Review: "Central Services Presents... The Board of Education!"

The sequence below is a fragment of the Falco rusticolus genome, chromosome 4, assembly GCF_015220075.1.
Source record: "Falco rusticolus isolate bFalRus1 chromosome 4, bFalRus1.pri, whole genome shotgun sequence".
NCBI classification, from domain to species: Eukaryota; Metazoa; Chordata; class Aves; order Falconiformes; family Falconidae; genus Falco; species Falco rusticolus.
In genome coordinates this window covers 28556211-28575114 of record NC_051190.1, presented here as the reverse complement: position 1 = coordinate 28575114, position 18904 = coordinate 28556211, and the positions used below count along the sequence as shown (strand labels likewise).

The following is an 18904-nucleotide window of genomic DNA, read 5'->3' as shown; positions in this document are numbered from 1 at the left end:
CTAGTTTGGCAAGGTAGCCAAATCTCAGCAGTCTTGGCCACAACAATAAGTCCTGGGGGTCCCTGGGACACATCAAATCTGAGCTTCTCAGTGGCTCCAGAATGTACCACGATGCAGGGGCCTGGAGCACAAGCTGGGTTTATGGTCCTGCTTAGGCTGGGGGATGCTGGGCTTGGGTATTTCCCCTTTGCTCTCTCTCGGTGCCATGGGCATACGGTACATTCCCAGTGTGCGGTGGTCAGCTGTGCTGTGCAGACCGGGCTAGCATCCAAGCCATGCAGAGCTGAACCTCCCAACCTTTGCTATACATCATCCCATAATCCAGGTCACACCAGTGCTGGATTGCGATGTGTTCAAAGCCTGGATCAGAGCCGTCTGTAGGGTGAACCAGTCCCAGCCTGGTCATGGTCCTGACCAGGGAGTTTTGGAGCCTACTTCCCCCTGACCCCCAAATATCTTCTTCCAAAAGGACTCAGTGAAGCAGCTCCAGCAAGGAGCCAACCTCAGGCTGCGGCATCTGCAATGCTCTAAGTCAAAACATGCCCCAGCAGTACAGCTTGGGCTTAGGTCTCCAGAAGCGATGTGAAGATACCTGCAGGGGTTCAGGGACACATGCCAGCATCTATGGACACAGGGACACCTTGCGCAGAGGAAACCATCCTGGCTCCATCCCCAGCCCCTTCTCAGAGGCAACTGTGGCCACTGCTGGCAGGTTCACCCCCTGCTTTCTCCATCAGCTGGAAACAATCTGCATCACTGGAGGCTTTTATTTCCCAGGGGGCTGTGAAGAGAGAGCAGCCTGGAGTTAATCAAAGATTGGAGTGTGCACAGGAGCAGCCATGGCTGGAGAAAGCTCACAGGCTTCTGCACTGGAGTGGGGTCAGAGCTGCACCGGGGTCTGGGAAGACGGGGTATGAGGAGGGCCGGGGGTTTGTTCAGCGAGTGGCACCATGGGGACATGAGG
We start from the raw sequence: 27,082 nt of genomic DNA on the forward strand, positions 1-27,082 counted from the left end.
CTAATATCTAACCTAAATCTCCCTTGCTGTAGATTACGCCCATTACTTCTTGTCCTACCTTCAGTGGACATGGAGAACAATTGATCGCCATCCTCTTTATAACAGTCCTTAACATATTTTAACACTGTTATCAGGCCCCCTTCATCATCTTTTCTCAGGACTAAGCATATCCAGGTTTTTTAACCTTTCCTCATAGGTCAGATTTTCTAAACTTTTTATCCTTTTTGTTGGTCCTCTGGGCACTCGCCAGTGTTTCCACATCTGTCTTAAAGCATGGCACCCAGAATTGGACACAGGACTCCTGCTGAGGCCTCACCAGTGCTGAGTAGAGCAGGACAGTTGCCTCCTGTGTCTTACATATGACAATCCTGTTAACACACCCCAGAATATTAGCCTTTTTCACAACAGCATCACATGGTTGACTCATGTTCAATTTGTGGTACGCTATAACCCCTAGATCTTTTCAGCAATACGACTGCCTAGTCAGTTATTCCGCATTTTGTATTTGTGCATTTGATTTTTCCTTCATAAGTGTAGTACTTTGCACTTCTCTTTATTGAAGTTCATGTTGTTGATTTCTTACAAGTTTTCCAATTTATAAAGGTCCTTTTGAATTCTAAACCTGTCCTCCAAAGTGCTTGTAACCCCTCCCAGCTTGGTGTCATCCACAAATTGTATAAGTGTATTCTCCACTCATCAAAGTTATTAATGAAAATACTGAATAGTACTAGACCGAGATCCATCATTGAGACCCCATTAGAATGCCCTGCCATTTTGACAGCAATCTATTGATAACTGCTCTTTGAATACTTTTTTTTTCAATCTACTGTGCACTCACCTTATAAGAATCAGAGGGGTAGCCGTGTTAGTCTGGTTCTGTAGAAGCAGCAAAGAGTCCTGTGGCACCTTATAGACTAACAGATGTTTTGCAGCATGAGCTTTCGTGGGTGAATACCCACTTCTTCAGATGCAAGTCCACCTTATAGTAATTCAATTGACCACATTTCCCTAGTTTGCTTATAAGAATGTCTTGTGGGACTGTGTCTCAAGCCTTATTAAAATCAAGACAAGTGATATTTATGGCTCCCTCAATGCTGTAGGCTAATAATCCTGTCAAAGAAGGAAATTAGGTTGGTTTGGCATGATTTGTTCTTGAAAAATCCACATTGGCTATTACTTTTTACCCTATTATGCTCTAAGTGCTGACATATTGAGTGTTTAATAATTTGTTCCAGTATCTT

CentralServicesBoardOfEducation.jpgLike many people, I first became interested in kids music when I first had kids. Which meant that my first exposure to the genre (as a parent) was to lullaby CDs, or to rendition of classics sung by families for years and years. It was not to songs about the produce aisle's remarkable similarity to junior high, the inventor of concrete, or elbows. So I guess what I'm saying is that the first kids album from Central Services and their not-so-mild-mannered alter ego The Board of Education isn't for those parents whose kids are just learning to walk. Heck, it's really not even for those parents whose kids are just learning to read. But if your family's got one of those kids who've blown past those learning-to-read barrier with flying colors a long time ago, Central Services Presents... The Board of Education might be their new favorite CD. From the pop bliss of the opening track, "Rise and Shine," the album is pitched right at that 9- to 12-year-old kid who's probably the smartest kid in class. School is the central part of their life, learning something so freakin' cool, even if the rest of the day doesn't quite measure up. (Unsurprisingly, one of the band's main songwriters, Kevin Emerson, used to teach elementary school science, and now has a book series, Oliver Nocturne, for kids ages 9-12.) The second track, "Beverly the Village Misfit," about a young girl who looks up at the skies and realizes the planet is in grave danger even though nobody believes her, includes the lines "Maybe you've had occasion to feel like this / When something you're so sure of / Is dismissed by all your friends / Despite the overwhelming facts you have to prove that / You are very right." I mean, if that isn't a description of a brainy but perhaps socially awkward tween, I'm not sure what is. And that's not the only song that captures that feeling. "It's awkward in the produce aisle / The salad bags they don't smile / Anymore / The mushroom looks the other way / The cucumber bristles," goes one of the lines in "The Lonely Tomato," which has been one of my favorite songs period for the 18 months I've been listening to it. In telling the story of a tomato, which is unsure of his position in the grocery store -- "Oh, where do I fit in?," as the chorus goes -- the song not only captures perfectly life as a tween, it loads every bit of production into it, with horns, pop hooks, and silly voices (yes, the cucumber has a speaking part). On it goes, combining great pop hooks (or pop pastiches) with obscure subjects like the invention of pavement ("Know Your Inventors"), punctuation ("The Many Uses, and Dangers, of Commas"), and volcanoes ("Volcanoes and You"). If this all sounds like a modern Schoolhouse Rock, you'd be right. There's even a song called "8 Is A Number." If there's any difference between that classic series and the songs here it's that Schoolhouse Rock would often take a more minimalist approach, while the band piles everything on here. It's unlikely the dripping-with-sarcasm-but-totally-peppy "Ice Ages Are Fun!" would ever make the cut on Schoolhouse Rock. Humor is common in kids entertainment; sarcasm, however, isn't, but if you're 12 years old, yeah, you're OK with it. Sometimes it's too much, actually, "Volcanoes and You," for example, mixes funk with a faux educational film, and while it sounds kinda cool, it's too baroque to actually to be more than a trifle. And lest you think the band can't show some restraint, the last track (save for the hidden track) is a gorgeous lullaby "August Lullaby" that's lovely and sweet. Another simpler track or two like that interspersed among the wilder, goofier parts would have served it well. While younger kids might bop along to the hooks, kids are really going to have to be at minimum 7 years old to get into the lyrics. You can hear songs at the band's Myspace page or samples at its CDBaby page. For the moment, it's only available as a digital download (at CDBaby, Amazon and iTunes, but will be released in physical format later this year. Update: Those of you living in the physical world can now enjoy the album... Long-time readers of this website won't find my enthusiasm for this album too surprising, because I've been talking about a number of these songs for a long time. After settling down with Central Services Presents... The Board of Education for many listens, I can hear why it's not an absolutely perfect album -- there are going to be some families it doesn't move. But for some families, this is gonna be one of those albums they listen to over and over, and, like Beverly the Village Misfit, they'll tell everyone who'll listen about it. That this album rocks. And they'd be right. Definitely recommended.